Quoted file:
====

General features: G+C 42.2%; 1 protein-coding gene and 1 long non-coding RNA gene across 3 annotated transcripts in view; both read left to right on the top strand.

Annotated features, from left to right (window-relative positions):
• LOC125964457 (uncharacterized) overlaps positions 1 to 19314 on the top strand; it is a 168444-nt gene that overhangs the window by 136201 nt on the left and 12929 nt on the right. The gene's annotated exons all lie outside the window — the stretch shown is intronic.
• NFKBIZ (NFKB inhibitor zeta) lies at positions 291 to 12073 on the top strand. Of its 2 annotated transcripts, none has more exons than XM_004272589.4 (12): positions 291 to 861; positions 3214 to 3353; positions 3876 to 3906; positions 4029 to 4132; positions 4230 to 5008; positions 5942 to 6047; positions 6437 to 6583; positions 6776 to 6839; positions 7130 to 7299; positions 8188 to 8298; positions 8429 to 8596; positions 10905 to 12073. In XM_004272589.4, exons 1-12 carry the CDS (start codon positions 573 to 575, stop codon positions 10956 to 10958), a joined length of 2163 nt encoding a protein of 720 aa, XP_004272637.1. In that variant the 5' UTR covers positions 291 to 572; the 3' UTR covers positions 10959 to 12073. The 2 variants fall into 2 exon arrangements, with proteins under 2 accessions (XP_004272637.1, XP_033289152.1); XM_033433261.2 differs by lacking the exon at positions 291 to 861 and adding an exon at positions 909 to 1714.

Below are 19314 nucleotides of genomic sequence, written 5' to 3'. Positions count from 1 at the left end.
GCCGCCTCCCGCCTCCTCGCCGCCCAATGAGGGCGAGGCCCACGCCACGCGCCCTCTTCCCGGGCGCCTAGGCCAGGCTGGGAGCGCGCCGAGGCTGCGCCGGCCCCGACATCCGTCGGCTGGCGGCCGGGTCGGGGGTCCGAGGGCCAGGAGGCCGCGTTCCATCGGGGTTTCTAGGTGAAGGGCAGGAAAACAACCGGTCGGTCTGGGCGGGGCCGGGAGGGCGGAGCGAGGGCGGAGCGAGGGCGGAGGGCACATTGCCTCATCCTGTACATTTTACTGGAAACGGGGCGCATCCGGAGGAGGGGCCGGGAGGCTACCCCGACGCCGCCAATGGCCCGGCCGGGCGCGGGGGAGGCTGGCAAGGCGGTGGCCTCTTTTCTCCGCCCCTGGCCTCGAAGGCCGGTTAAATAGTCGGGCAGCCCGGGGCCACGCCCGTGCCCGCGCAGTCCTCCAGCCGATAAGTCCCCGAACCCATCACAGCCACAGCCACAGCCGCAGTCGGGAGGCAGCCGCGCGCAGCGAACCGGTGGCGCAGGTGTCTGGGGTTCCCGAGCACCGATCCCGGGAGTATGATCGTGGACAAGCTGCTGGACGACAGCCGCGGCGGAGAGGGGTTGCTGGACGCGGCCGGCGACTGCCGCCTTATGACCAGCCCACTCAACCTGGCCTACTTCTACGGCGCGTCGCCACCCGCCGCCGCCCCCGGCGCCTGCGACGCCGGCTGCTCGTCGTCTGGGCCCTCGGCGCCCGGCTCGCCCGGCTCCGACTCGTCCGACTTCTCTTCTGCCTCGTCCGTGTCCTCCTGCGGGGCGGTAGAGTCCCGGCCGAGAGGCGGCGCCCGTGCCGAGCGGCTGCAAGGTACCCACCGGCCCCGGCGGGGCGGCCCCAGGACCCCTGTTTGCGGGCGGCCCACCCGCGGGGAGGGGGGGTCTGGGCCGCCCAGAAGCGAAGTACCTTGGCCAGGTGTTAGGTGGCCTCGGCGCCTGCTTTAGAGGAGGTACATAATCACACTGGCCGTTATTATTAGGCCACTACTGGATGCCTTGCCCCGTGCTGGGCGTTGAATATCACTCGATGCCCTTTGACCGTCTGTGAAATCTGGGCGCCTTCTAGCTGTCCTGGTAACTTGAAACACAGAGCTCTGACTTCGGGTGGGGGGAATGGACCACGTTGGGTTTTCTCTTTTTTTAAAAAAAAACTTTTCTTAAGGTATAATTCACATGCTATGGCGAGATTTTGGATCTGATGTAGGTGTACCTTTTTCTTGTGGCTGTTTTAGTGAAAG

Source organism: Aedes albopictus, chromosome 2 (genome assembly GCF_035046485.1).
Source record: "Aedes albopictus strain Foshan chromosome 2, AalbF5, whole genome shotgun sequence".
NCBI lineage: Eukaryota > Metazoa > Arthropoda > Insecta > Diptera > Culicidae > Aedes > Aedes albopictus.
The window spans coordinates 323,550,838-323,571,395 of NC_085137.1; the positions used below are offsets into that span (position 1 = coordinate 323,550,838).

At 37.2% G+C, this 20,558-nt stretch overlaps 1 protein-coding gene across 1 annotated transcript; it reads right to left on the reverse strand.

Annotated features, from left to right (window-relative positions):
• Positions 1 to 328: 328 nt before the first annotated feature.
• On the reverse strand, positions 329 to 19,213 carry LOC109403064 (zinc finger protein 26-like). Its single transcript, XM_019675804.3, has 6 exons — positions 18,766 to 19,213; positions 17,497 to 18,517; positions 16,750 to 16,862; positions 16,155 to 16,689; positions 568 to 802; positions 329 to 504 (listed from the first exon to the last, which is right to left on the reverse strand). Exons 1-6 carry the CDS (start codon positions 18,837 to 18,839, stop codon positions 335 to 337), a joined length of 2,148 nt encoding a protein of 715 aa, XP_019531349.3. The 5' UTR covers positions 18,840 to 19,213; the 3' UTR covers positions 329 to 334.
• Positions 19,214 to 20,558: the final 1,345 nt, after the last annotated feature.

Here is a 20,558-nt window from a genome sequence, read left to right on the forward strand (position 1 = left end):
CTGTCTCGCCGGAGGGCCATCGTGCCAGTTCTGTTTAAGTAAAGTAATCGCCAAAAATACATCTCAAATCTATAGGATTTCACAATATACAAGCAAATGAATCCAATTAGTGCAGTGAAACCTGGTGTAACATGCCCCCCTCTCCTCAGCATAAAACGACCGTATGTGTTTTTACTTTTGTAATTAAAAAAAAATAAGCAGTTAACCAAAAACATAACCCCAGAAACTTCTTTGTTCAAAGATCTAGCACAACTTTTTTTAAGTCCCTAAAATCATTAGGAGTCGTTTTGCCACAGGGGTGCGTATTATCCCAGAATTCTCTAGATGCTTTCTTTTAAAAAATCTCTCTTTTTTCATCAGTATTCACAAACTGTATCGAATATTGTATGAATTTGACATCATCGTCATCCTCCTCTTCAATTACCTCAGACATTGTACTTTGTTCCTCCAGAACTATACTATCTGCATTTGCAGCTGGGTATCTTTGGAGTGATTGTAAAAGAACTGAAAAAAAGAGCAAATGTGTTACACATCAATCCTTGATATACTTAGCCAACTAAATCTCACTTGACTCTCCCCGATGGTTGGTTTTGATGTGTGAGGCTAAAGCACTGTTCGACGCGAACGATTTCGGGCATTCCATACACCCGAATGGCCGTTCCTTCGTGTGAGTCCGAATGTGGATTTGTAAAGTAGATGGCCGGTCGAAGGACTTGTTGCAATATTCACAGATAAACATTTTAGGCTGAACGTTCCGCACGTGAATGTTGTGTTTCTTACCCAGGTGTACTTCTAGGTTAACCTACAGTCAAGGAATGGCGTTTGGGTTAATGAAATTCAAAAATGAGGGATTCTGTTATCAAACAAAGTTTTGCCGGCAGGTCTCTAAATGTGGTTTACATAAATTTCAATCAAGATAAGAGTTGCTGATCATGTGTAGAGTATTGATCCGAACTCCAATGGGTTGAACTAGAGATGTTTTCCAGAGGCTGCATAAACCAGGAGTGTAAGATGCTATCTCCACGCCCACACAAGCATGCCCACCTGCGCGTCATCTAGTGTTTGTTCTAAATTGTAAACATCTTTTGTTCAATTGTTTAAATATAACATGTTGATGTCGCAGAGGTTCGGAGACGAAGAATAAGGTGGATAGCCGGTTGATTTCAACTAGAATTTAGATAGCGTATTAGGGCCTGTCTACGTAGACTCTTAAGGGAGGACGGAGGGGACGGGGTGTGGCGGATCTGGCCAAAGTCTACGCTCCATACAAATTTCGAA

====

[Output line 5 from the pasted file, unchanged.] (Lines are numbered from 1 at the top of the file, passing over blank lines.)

Below are 19314 nucleotides of genomic sequence, written 5' to 3'. Positions count from 1 at the left end.